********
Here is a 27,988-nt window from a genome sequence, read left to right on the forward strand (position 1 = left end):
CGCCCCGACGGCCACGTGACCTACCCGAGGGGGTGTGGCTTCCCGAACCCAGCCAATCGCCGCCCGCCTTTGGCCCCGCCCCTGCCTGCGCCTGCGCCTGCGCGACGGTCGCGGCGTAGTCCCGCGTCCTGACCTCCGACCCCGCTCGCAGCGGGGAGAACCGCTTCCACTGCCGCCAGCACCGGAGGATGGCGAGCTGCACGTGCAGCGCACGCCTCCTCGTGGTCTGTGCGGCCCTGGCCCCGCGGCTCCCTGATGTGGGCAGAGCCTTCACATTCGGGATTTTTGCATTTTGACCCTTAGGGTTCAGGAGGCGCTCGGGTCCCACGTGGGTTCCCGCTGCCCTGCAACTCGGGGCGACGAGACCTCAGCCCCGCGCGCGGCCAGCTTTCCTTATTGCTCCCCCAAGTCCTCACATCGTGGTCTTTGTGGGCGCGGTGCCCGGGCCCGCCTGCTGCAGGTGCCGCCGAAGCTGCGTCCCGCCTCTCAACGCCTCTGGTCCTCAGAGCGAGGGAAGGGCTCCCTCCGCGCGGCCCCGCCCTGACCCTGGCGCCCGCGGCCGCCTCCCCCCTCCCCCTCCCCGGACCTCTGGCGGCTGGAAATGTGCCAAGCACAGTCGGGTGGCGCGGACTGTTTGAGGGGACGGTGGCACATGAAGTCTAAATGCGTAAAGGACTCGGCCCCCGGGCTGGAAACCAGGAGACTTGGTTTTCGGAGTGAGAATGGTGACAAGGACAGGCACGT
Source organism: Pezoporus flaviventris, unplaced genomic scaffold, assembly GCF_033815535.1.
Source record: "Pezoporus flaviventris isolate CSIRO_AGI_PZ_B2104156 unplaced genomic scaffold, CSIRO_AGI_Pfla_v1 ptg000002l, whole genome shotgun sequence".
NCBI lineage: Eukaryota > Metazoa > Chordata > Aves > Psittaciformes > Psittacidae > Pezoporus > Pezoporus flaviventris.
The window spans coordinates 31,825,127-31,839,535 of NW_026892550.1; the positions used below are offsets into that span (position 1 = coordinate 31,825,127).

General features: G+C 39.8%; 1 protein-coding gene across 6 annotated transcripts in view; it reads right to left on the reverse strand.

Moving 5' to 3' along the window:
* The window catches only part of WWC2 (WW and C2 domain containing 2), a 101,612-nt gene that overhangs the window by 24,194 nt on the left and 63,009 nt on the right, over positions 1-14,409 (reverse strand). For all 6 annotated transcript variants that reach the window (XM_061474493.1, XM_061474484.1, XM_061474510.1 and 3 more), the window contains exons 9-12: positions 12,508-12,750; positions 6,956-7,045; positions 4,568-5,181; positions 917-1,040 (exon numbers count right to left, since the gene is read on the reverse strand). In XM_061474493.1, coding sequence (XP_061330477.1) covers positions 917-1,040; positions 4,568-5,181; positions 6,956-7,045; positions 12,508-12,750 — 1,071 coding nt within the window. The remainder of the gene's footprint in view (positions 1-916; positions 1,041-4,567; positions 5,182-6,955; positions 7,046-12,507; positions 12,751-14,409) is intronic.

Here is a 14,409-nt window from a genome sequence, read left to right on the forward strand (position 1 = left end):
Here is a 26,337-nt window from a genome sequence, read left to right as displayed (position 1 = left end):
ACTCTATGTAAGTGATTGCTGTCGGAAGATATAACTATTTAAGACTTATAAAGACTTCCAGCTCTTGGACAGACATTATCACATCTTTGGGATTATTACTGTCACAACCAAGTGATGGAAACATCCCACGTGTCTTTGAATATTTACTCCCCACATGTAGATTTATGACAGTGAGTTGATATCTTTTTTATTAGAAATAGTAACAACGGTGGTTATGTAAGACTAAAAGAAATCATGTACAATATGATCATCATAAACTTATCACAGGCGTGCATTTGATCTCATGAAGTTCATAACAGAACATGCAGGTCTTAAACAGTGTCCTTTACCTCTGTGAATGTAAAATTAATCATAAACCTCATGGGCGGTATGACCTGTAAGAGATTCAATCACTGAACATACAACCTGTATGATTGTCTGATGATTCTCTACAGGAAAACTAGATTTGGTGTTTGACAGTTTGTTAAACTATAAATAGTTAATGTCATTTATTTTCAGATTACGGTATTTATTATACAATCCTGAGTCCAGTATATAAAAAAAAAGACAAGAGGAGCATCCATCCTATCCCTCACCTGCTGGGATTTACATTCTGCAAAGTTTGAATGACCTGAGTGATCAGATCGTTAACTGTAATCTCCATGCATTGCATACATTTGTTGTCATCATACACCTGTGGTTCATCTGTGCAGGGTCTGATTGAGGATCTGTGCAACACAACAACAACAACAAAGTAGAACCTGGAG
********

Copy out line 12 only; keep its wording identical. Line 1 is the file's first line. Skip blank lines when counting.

ACTCTATGTAAGTGATTGCTGTCGGAAGATATAACTATTTAAGACTTATAAAGACTTCCAGCTCTTGGACAGACATTATCACATCTTTGGGATTATTACTGTCACAACCAAGTGATGGAAACATCCCACGTGTCTTTGAATATTTACTCCCCACATGTAGATTTATGACAGTGAGTTGATATCTTTTTTATTAGAAATAGTAACAACGGTGGTTATGTAAGACTAAAAGAAATCATGTACAATATGATCATCATAAACTTATCACAGGCGTGCATTTGATCTCATGAAGTTCATAACAGAACATGCAGGTCTTAAACAGTGTCCTTTACCTCTGTGAATGTAAAATTAATCATAAACCTCATGGGCGGTATGACCTGTAAGAGATTCAATCACTGAACATACAACCTGTATGATTGTCTGATGATTCTCTACAGGAAAACTAGATTTGGTGTTTGACAGTTTGTTAAACTATAAATAGTTAATGTCATTTATTTTCAGATTACGGTATTTATTATACAATCCTGAGTCCAGTATATAAAAAAAAAGACAAGAGGAGCATCCATCCTATCCCTCACCTGCTGGGATTTACATTCTGCAAAGTTTGAATGACCTGAGTGATCAGATCGTTAACTGTAATCTCCATGCATTGCATACATTTGTTGTCATCATACACCTGTGGTTCATCTGTGCAGGGTCTGATTGAGGATCTGTGCAACACAACAACAACAACAAAGTAGAACCTGGAG